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Minolta Macro Flash 1200AF Review

Minolta Macro Flash 1200AF Review - Peter Bargh looks at the Minolta Macro Flash 1200AF

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Minolta Maxxum Macro Flash 1200AF and Minolta 1200AF Control Unit
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Minolta Macro Flash 1200AF in Portable Flash and Lighting

Over the years camera manufacturers have worked to improve flash photography, first with auto guns, then dedicated models and then multifunction, TTL-auto-everything products. The on camera flash guns from the likes of Nikon, Canon, Pentax and Minolta are so sophisticated these days that you don't have to worry about anything just point and shoot and the gun will balance the exposure even as a fill-in source for daylight.

MinoltamacrokitOne area that hasn't had too much attention, though, is the macro area where flash can become overpowering and produce harsh unrealistic light. Minolta took the lead in producing this piece of kit, introduced in February this year, and Canon followed about six months later. Straight out of the box it looks complicated, but according to the spec sounds really intriguing.

pluginThe system has a 200 Controller that attaches to the camera's hot shoe. It has the unusual Dynax fitting shoe so users of other cameras would have to buy a Dynax camera to benefit from it. The controller houses four AA size batteries (Nicad's and NiMH's can be used) to power it and has all the usual buttons that you'd find on a conventional flash unit. It even looks like a Dynax flash with a bounce head, but the main difference is a selection of sockets where the flash tube would normally be. It's here where you plug in the flash set, which comes in two forms - either a Macro Twin flash unit 300 or Macro Ring Flash 200.
Choosing the right one depends on the light style you want.

 The Macro Ring flashIt is the sort of product that would be used by dentist and jewellery photographers who want good even lighting for macro ranges and don't need anything other than direct shadowless flash.
This type of flash is normally less versatile in terms of lighting style than using off camera flash, but the Minolta unit has the advantage of having four independent tubes that can each be turned on or off giving far more control of the light.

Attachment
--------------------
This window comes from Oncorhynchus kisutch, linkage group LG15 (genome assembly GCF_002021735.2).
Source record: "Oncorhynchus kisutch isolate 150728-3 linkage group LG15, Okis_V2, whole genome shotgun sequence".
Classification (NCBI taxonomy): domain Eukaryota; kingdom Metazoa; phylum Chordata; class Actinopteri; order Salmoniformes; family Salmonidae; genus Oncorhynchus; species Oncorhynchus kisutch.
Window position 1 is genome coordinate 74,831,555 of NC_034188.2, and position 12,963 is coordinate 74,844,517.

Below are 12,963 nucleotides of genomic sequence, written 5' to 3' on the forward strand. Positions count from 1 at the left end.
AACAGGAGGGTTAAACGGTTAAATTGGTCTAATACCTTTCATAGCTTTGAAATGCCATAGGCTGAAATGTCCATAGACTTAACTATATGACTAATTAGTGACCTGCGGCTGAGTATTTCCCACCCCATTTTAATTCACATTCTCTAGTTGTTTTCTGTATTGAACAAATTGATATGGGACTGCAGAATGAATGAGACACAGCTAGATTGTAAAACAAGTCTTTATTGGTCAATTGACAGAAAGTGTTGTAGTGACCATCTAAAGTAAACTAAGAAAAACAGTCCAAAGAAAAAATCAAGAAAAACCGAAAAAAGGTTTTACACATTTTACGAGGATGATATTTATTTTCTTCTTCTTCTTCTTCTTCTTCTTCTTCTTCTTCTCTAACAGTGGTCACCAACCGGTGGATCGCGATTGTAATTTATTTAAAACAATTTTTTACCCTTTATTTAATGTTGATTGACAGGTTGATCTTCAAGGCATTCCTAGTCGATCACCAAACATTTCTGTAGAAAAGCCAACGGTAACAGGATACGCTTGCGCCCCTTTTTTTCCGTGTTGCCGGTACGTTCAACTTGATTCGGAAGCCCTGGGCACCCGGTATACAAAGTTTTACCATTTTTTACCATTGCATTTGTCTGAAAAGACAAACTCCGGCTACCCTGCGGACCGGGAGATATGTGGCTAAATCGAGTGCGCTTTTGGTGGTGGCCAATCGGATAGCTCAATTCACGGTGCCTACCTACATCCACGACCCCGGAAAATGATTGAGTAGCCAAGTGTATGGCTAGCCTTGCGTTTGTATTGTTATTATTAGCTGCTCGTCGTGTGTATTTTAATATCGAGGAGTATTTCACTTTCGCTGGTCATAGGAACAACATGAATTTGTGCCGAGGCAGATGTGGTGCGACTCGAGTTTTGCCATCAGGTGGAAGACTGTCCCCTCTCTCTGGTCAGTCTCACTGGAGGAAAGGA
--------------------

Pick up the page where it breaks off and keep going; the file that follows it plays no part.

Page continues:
Spring release connection Minolta Macro Flash 1200AF Twin Flash Unit
The Twin flash unit has two tubes with extending arms that are mounted on a bracket around the lens. These can be extended, angled and varied in position to give much more control of the light. You'd choose this set if you want to photography insects, flora and fauna and still life sets. Both units have a spring release connection to an adaptor ring that screws onto the lens' filter thread.

Having the 245gram controller on the body ensures the lens doesn't have too much weight placed on the filter thread and in use it proved to be well balanced in the hand.
Menu Option ButtonsThe back of the controller has all the menu option buttons, which have different functions depending on the unit that's connected. When using the Twin Flash, for instance, the A.B button switches flash tubes from A to B or both, while the same button powers up the modeling lights on the Macro Flash. You can also set to auto, TTL flash or manual.

The Macro Ring
Let's look first at the 200 Macro Ring flash. It weighs 120g, but still feels light on the front of the camera. It provides a guide number of 12 when a single tube is activated and 10 when all four or firing.

The Macro RingThe coverage is 80 on both planes so it's fine for all kinds of macro work. As well as having full auto, using the camera's TTL metering, you can rack right down to 1/64 power of you prefer to work out the exposure and adjust the balance of daylight to flash. I kept things simple and used it in program...anything for an easy life, and let's face it, that's why you're considering shelling out 400 anyway. In our tests the exposure was spot on using the Dimage 5 digital camera. And, using the individual tubes, allows a degree of control over the illumination. It also has a modeling light feature that lights up the tubes so you can see the effect of the lighting.
  Guide number of Ring Flash in meters using ISO100 film
Power Level 1 tube 4 tubes
1/1 12 10
1/2 8.5 7
1/4 6 5
1/8 4.2 3.5
1/16 3 2.5
1/32 2.1 1.8
1/64 1.5 1.3
The macro system on the Dimage 5 activates at the telephoto setting, so you are made to stand further away from the subject. Having the front of the flash about 11cm from the subject means that you can't be quite as creative with the lighting as you could be with extension tubes where you might be around 5cm from the subject, but nevertheless you can see a difference as the sample test pictures show below.